#2. Neil Peart
One of Canada’s greatest exports. Neil Peart was a drum scientist and technician. It took me almost my whole teenage life to learn how to play 2112. Dean and Lochlin notably hate Rush, even though Dean is good friends with Geddy Lee and Alex Lifeson and has told them to their face in their home that he doesn’t like their music (classic Dean). When I first heard the drums that came off of a Rush album my life changed. I had no idea drums could be the star of the show until then, I just assumed drummer’s were background guys. Peart’s great contribution to rock drumming would turn out to be the exact aesthetic opposite of Moon’s: the most precise and meticulously plotted percussion that the genre has ever seen. In the mid-to-late ’70s, Peart revealed himself as both an obsessive craftsman and wildly ambitious artiste. Peart also adapted with the times in the 80s he began tastefully incorporating electronic percussion and he aged like a fine wine. Rush’s recent work features some of Peart’s best work on record: a stunning unity of brains and brawn. Meanwhile, despite his recent retirement from touring, Peart remains perhaps the most revered – and air-drummed-to – live sticksman in all of rock, famous as the architect of literally showstopping set-piece solos. He unfortunately also lost a battle with cancer last year and left us way too soon. Thank you Neil for changing the way I looked at a drummer forever.
#1. John Bonham
Mr.Off Time. The man, the myth the legend. The sound behind arguably the greatest pure rock and roll band of all time, Led Zeppelin. There is a reason Led Zeppelin hasn’t played a lick of music together since his passing. John meant everything to that group. I once had a friend tell me they didn’t understand or like Led Zeppelin because they didn’t understand why the drummer was playing off time. I stopped being their friend right then and there. On the very first cut of the very first Led Zeppelin LP, John Bonham changed rock drumming forever. The impact that “Good Times Bad Times,” had with its jaw-dropping bass-drum hiccups, legend has it that everyone on the music scene at that time was laying bets that Bonzo was using two bass drums, but he only had one.” Bonham’s artful clobbering would conquer before his untimely death in 1980 when he had 18 triple screw drivers before lunch and choked on his own vomit. At his best John left listeners dumbfounding at every turn with his glorious stampede through “Moby Dick. I spent years in my parents basement – literally fucking years – listening to Bonham’s drums and trying to emulate his speed, power and off time I was obsessed with not just memorizing what he did on those albums but getting myself into a place where I would have the same flow he had. This was a course that nearly every post-Bonham rock drummer would follow at one time or another. No one will ever touch John, I am sorry. He is the King of Kings, the president of drummers the God of Percussion and you can’t change my mind. One of the best stories to explain John perfectly is that he was so obsessed with his sound that he was unsatisfied with recording “When The Levee Breaks” in studio because he could’t find the right sound. On the way out of the studio frustrated one of the crew dropped his kick drum in the stairwell of the recording studio and it made a loud thud. John heading this thud made them bring all his drums back into the stairwell so he could record his part again because that was the sound he was looking for. A complete and udder mad man wrapped into a beautifully packaged artist.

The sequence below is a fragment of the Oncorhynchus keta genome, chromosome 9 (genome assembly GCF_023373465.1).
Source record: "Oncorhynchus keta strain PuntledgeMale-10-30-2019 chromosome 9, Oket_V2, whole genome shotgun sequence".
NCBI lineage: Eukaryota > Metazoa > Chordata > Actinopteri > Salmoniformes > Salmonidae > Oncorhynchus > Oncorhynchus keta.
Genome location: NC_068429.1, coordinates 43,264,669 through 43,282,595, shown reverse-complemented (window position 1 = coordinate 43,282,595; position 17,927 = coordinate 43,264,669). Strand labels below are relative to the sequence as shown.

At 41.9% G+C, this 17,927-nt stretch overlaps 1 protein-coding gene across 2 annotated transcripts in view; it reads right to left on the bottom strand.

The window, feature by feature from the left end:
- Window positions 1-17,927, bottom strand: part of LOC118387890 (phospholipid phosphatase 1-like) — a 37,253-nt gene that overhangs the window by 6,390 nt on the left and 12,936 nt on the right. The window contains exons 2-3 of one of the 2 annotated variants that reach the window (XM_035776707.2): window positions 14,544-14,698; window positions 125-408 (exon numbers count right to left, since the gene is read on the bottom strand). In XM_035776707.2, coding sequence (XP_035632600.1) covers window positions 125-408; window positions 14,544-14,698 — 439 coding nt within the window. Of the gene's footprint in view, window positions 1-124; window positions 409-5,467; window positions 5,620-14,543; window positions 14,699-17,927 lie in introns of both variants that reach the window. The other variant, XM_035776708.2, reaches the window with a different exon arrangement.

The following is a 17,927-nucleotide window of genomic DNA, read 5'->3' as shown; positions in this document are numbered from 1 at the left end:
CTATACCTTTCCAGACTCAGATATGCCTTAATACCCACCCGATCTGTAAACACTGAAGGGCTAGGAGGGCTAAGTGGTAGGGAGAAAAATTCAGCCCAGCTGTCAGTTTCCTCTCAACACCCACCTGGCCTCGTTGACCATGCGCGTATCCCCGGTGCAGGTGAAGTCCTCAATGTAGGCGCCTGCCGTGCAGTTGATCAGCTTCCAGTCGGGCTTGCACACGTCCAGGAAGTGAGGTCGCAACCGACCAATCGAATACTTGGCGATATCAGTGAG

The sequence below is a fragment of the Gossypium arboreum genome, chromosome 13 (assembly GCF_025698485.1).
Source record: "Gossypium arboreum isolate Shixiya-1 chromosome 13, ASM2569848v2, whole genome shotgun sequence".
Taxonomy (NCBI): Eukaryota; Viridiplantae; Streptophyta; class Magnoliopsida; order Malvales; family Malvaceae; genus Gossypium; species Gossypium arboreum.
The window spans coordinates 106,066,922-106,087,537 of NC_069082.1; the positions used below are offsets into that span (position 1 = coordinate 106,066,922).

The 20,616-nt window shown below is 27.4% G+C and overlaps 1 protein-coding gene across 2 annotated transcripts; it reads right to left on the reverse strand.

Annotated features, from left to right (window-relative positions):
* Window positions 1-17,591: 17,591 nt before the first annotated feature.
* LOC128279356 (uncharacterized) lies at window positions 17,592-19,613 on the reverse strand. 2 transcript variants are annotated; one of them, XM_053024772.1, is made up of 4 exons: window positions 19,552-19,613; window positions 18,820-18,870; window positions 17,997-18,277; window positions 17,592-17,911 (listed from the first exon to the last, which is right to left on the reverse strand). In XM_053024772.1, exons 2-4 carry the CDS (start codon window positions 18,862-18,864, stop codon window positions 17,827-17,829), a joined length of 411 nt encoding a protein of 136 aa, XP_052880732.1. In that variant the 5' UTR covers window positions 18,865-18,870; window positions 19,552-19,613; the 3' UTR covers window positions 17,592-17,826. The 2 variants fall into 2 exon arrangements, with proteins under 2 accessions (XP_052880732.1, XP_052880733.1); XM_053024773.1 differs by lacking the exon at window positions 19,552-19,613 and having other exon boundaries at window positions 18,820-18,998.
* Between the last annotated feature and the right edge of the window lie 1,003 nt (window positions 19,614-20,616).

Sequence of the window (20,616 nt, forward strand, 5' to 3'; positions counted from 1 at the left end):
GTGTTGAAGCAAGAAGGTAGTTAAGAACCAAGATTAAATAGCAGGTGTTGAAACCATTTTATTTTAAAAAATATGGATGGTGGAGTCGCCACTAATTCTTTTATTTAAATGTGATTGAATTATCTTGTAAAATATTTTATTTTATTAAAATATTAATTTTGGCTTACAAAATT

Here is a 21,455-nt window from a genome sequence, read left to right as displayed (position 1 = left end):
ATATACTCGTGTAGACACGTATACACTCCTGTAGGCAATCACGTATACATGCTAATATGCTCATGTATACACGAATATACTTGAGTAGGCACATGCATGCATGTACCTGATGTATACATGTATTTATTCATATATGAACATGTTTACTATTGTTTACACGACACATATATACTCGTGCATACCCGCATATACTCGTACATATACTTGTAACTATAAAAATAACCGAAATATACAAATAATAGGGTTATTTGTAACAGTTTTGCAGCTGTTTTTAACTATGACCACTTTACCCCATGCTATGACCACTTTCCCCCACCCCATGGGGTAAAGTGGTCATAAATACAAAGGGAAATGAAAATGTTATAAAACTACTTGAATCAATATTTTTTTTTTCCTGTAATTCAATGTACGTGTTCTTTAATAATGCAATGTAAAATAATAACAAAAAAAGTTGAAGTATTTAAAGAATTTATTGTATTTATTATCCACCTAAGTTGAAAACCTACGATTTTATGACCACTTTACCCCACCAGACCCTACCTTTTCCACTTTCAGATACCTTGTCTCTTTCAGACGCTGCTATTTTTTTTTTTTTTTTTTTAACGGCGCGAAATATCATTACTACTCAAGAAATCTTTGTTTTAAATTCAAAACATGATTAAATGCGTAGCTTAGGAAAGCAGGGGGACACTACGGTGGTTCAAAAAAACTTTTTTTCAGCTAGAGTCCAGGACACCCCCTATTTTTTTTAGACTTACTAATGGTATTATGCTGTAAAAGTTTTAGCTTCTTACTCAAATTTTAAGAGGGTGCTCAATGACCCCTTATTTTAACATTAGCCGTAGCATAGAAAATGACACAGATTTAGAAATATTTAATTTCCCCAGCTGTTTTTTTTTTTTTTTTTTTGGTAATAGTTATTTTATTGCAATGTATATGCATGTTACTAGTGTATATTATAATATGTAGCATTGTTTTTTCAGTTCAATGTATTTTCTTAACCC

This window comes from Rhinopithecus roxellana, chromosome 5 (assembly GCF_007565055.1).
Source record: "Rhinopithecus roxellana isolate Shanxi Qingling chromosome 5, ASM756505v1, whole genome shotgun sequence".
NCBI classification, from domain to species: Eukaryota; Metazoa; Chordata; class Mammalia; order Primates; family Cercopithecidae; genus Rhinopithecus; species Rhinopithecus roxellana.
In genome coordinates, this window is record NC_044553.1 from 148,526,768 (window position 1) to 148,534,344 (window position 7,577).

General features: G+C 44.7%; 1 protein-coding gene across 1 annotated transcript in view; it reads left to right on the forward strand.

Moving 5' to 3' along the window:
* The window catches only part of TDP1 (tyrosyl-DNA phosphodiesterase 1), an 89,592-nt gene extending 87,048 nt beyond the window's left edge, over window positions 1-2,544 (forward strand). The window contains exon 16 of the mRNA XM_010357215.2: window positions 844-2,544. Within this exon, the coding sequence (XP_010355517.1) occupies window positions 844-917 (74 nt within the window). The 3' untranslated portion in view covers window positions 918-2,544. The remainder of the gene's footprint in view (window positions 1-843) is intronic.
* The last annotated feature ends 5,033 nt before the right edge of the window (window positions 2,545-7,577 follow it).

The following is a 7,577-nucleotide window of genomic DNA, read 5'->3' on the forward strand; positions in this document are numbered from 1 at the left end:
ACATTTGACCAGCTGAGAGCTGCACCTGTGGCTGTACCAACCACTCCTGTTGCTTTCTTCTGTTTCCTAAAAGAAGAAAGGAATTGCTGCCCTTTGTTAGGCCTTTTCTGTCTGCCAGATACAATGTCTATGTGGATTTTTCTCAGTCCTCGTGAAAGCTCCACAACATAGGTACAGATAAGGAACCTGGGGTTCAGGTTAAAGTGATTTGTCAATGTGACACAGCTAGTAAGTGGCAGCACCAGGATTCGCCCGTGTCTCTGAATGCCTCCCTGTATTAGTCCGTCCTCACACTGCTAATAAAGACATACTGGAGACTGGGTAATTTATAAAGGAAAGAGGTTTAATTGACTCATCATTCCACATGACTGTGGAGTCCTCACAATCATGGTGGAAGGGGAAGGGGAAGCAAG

That’s it folks, I’ve poured by heart and soul onto the page and that is my top 5 drummers of all time. Please leave a comment and tell me if I am full of shit or on the nose. I know Lochlin and Dean will and hopefully company drummer and all around good dude Darrin Pfeiffer reads this and also has some thoughts. I’d love to geek out with Darrin over drums one day. He also is a big influence on my drumming life with his signature highly tuned snare drum on such legendary tracks like “Superman” by Goldfinger.
Before I leave you I would like to put these incredible drummers in my “Hall of Very Good & Honourable Mention” section.
Phil Collins, Dave Grohl, Buddy Rich, Taylor Hawkins, Tommy Lee, Chad Smith, Darrin Pfeiffer, Charlie Watts, Quest Love, Travis Barker, Stewart Copeland, Ginger Baker and Peter Chris. LOL just kidding Peter Chris can suck a fart.
Thanks for sticking around and I hope you learned something.